The bombings in NJ and NY will overshadow any coverage of – “U.S. Admits It Bombed Syrian Troops”



The cruelest irony of a U.S.-led coalition strike that mistakenly killed at least 62 Syrian forces is that rather than damage the Islamic State, as the strikes intended, the coalition may instead been a boon for the terror group.

The Syrian forces based near the eastern city of Deir el-Zour, the site of four strikes Saturday, were a buffer between the citizens of Deir el-Zour and the terror group. And if Syrian troops were hit by a coalition strike, it could lead them to retreat, creating an opening for ISIS to move onto a major city in eastern Syrian.


In recent months, ISIS has made an increasingly aggressive push for the city, putting Syrian government forces on the defensive. While ISIS has launched strikes against the airport, near the site of Saturday’s strikes, the airport has always remained under Syrian government control.

A defense official told The Daily Beast that U.S. Central Command now has concluded it was a mistaken strike and is trying to determine how it made such a big mistake.

The repercussions came swiftly. On Saturday evening, U.S. officials reportedly told their Russian counterparts that they reject the “unintentional loss of life,” essentially admitting responsibility for a strike. And Russia called for an emergency United Nations Security Council session Saturday night.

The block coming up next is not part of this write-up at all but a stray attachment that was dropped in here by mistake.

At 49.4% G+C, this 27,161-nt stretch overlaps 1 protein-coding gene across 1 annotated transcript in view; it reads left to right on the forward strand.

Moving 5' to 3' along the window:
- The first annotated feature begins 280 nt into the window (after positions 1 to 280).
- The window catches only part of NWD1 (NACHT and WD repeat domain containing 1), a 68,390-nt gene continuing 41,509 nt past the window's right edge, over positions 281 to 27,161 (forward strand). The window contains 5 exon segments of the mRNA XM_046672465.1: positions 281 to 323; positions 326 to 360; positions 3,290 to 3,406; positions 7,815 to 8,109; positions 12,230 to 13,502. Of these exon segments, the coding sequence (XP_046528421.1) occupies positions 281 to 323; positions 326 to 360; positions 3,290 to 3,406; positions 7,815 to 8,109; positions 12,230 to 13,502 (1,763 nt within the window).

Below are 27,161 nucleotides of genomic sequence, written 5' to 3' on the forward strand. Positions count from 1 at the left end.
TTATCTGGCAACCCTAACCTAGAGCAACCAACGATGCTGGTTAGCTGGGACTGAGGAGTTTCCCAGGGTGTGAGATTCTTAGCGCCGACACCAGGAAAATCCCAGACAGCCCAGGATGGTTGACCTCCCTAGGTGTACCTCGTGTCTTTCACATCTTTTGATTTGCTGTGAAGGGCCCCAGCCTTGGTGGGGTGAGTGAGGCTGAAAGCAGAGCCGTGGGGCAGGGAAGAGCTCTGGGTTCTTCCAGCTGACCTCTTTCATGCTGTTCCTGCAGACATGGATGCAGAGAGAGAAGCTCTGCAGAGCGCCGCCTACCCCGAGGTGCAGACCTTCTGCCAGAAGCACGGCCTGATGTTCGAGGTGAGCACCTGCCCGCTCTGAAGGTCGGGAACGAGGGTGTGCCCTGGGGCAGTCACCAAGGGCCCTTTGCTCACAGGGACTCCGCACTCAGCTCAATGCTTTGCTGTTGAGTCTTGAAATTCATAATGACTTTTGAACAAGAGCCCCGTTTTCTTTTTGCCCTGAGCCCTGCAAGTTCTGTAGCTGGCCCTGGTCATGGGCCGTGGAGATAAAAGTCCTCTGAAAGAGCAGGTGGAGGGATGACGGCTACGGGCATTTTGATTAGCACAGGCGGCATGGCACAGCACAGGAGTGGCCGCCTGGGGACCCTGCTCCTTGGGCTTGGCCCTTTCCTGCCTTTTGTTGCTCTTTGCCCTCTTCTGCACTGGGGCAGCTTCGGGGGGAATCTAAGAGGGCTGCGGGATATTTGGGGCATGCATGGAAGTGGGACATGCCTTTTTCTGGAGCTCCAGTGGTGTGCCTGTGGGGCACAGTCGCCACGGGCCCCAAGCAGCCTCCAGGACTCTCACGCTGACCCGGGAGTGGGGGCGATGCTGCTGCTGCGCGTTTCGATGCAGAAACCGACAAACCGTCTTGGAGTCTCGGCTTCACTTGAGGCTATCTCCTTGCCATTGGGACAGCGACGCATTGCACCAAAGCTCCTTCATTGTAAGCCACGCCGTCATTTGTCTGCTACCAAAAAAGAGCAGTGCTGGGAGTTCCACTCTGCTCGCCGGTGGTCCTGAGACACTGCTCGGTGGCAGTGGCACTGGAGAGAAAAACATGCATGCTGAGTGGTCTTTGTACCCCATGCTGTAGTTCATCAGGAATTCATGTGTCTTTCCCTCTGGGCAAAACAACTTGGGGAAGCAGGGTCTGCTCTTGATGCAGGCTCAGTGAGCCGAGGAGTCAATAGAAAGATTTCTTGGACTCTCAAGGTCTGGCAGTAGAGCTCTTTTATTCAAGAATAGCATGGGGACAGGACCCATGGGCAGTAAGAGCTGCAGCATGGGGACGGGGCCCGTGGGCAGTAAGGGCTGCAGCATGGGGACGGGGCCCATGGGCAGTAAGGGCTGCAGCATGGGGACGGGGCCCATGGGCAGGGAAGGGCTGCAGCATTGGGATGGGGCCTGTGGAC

Around the region, some looked at the strike as proof that the United States created the ISIS threat and now is conducting strikes on its behalf.

“These attacks confirmed that the U.S. clearly supports the terrorism of Daesh,” said SAMA television, a Syrian state-run news outlet, using an Arabic acronym for the Islamic State.

What remains unclear is how the U.S. military could make such a mistake. A U.S. Central Command official told The Daily Beast that U.S. officials monitored the strike site, roughly 30 miles southwest of the city center, for two days before Saturday’s strike.

“There was a tank and other vehicles occupied by ISIS. There were people there who we thought were ISIS,” the CENTCOM official said.